On this episode, I’m with Barry Morris (Founder and CEO at NuoDB) and we talk about:
– An introduction of the company,
– NuoDB architecture,
– Cloud and Enterprise features.
Enjoy the show!
Full transcript of the show
Enrico: Good morning, everyone, and welcome
to another episode of Juku Beats. Today I am here with Barry Morris, the CEO
and co-founder at NuoDB. Hi, Barry.
Barry: Hi, Enrico.
Enrico: Hi, how are you?
Barry: Very well, very well. Very pleased to be on your blog.
Enrico: Thank you very much. And you know
how the blog works. So, this is only five minutes and three questions, so I
will go straight to the questions. First of all, I covered NuoDB a couple of
times in the past few years, but I would like you to introduce the company and
explain what you do with your product.
Barry: Certainly. So, we’re a next-generation database
product. Databases, historically, have been very powerful but they have really
been based on one machine, one big server, and if you wanted to go faster, you
needed a bigger server. And that has been a challenge because the world is
moving to lots of small machines and people want to run databases on lots of
small machines instead. That’s the problem that we’ve solved. So, NuoDB is
uniquely the company that can run traditional sequel transactional database
workloads on lots of small machines. And you can dynamically add machines or
take machines away at one time.
Enrico: Good, very well. So the architecture
is based on any memory code, and that’s real interesting that you can [spring
up 00:01:44] a lot of machine to do your job. But actually, can you go deeper
on the architecture? Because I know that it is a acid compliant, as you said. But
there is much more around this basic feature.
Barry: Absolutely. It’s quite intricate exactly how it works,
but I’ll give you the main points to understand. In order to build a system
like this that is very scalable on a distributed basis, you can’t do it by
starting with a traditional database. So this is not starting with the same
design as SQL server or Aerocall or DB2 or MySQL or something. It’s starting,
actually, with a distributed system. So, you start with a distributed system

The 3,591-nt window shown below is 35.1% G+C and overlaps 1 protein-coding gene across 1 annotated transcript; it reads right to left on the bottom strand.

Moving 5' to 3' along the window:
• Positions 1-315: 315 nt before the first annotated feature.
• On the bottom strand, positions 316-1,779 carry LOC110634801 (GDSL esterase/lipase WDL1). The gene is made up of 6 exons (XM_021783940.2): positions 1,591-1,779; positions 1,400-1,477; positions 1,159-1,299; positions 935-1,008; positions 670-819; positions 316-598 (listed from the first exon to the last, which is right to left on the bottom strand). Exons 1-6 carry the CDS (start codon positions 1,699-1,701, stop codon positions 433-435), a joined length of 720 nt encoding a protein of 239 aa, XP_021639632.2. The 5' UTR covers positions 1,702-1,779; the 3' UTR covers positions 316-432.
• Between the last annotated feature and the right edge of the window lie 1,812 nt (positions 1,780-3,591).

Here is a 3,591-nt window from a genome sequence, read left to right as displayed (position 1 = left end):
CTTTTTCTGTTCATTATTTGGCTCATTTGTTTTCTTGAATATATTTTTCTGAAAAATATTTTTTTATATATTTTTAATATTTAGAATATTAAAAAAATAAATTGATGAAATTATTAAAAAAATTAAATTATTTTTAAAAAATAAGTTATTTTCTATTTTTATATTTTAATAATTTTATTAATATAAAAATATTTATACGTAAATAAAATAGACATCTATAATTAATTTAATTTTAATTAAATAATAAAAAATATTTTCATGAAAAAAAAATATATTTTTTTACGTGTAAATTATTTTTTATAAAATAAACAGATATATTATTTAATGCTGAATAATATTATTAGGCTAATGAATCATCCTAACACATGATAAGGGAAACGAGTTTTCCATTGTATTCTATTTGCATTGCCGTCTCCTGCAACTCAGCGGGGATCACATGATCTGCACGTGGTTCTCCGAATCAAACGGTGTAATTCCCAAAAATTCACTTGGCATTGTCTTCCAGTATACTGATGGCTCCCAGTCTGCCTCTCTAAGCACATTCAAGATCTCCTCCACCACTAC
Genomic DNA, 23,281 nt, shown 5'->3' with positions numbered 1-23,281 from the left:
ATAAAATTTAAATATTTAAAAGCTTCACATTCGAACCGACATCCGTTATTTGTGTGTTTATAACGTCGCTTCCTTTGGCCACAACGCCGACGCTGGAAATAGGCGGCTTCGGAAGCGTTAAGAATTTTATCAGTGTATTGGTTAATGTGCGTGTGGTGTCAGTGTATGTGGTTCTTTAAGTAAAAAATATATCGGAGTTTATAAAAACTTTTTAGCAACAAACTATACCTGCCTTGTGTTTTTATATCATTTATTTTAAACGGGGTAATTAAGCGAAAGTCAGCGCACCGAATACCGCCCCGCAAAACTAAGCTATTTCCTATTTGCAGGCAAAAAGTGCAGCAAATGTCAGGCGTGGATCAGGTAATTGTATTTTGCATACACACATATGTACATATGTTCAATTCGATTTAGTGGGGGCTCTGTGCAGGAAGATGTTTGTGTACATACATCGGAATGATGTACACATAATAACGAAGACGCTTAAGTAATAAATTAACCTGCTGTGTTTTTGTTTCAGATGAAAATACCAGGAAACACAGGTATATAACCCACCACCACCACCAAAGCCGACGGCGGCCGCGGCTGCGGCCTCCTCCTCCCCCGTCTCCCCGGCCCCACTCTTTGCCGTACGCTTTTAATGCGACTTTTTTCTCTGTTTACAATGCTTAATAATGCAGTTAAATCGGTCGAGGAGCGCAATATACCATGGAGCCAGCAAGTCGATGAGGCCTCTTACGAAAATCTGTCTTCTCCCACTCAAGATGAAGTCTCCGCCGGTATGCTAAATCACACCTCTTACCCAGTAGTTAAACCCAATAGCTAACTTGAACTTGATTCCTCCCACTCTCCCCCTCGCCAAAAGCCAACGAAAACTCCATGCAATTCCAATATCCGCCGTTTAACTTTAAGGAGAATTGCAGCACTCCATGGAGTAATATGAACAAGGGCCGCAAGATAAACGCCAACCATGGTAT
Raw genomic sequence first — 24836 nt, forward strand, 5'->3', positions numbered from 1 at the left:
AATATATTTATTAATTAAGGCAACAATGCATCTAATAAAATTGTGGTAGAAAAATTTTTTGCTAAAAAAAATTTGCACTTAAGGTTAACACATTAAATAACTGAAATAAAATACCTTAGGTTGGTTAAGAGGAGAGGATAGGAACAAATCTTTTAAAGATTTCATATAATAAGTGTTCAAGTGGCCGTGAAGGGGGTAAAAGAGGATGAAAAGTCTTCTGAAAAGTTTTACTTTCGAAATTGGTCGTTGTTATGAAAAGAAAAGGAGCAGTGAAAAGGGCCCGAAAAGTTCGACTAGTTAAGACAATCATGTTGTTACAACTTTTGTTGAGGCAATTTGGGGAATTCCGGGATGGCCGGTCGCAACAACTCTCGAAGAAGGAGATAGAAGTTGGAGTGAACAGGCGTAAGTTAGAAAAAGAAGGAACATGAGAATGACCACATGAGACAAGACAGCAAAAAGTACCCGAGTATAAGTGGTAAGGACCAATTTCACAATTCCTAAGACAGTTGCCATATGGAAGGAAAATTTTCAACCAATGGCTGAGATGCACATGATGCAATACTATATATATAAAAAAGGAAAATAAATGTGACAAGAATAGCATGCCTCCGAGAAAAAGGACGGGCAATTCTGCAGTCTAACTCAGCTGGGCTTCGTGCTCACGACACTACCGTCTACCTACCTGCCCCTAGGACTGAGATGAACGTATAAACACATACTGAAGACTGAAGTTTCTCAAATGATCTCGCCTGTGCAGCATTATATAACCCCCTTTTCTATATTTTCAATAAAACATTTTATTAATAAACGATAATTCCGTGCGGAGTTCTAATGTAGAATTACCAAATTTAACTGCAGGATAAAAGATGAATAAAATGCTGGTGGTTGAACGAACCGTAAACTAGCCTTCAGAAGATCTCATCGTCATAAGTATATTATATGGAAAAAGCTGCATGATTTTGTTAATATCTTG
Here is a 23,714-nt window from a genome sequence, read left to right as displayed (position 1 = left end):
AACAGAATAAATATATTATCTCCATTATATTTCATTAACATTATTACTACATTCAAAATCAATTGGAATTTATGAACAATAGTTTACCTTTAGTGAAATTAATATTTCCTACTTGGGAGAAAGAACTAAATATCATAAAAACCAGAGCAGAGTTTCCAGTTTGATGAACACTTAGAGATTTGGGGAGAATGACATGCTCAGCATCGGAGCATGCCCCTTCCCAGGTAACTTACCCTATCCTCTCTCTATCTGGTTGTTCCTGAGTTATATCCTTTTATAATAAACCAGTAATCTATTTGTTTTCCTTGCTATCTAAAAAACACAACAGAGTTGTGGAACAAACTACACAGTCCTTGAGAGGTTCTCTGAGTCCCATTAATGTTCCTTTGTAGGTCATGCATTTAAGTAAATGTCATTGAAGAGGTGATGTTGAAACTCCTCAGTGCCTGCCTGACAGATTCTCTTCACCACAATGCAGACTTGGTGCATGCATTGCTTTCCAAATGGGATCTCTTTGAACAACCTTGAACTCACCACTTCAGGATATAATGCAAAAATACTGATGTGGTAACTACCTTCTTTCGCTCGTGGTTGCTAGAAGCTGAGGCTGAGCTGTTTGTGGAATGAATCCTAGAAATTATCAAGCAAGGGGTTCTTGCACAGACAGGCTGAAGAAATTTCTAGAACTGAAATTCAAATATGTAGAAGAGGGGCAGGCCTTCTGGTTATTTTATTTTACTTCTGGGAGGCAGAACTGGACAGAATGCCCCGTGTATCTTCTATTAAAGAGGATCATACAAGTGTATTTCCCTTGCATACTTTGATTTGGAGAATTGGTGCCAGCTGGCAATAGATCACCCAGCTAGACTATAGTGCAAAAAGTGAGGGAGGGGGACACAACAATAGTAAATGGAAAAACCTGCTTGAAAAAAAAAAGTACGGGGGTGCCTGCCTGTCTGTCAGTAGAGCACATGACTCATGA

and you make it behave like a database, rather than starting with a database
and make it behave like a distributed system.
How do we do that? The database is a memory
first system, so all the work is being done in memory and it has the
performance levels of an in-memory database. However, its’ not limited to
memory, so we have the ability to create backing stores of everything that’s
going on in the database to multiple places for redundant storage of the
database. That means that, for a client program using the database, it behaves
like a traditional sequel database, but it gives you in-memory speed. It also
gives you the stability to scale out.
If I can say a couple of words about how we
do that, again I don’t have time to explain it all, but if you imagine for a
moment it’s an in-memory system. What we also do is, it is essentially an
append-only database. We don’t do network based locking. We use versioning
instead. And because we use versioning, we can do communications that’s
asynchronous. That allows us to have a system where there’s loosely coupled
asynchronous set of machines running an in-memory database. That allows us to
add machines and take machines away. And surprisingly for people, these
machines are not in any kind of master-slave configuration. There’s no primary
machine. There’s no central storage. There’s no central controller or
supervisor. It’s a peer-to-peer system of loosely coupled in-memory nodes.
Enrico: Sounds great. But at the same point,
this look very like a very modern cloud architectures. At the same same point,
I know that you are focusing on also on the enterprise installations. So which
kind of feature have you added in this two-three years. Because I remember from
last year, for example, getting geo-distribution, which is another great feature.
And it helps, again, large installations like cloud providers and similar kind
of stuff. But I know that you are working on something more than that.
Barry: Yes, exactly. When we first shipped the product, what
we talked about a lot was the ability for the product to deliver on-demand
capacity. Which is adding machines, taking machines away, and that’s all …
sometimes you could call that elasticity. It’s a cloud capability. For version
two of the product, we talked about geo-distribution, which is running a single
database in multiple data-centers, with consistent and acid properties. That’s
a unique capability of the product and very important for global applications
and other applications. Disaster recovery, things like that. The [two-dot-two
00:05:45] product which just shipped, really focused on continuous
availability. And by continuous availability, we mean we had a design goal of
building a system that can run for the ten years and never take down. That
means not only can you do any of your system administration and database
administration to the system, you can do rolling upgrades and things like that.
But you can also lose machines, lose networks, and be resilient to failure. The
system keeps going even if machines fail.
Enrico: Wow, impressive. And thank you very
much for this [shelled shot 00:06:25]. How can our listeners find your product
and the company?
Barry: Well, we’re at www.NuoDB.com. That’s N-U-O-D-B dot com.
You can download White Papers, you can download the product, you can take a look
at it. We do run webinars and other communications events. And so, we can do it
that way, but certainly you can take a look at the product yourself.
Enrico: Thank you very much again.
Barry: Thank you very much, Enrico.
Enrico: Okay, bye bye.
Barry: Bye Bye.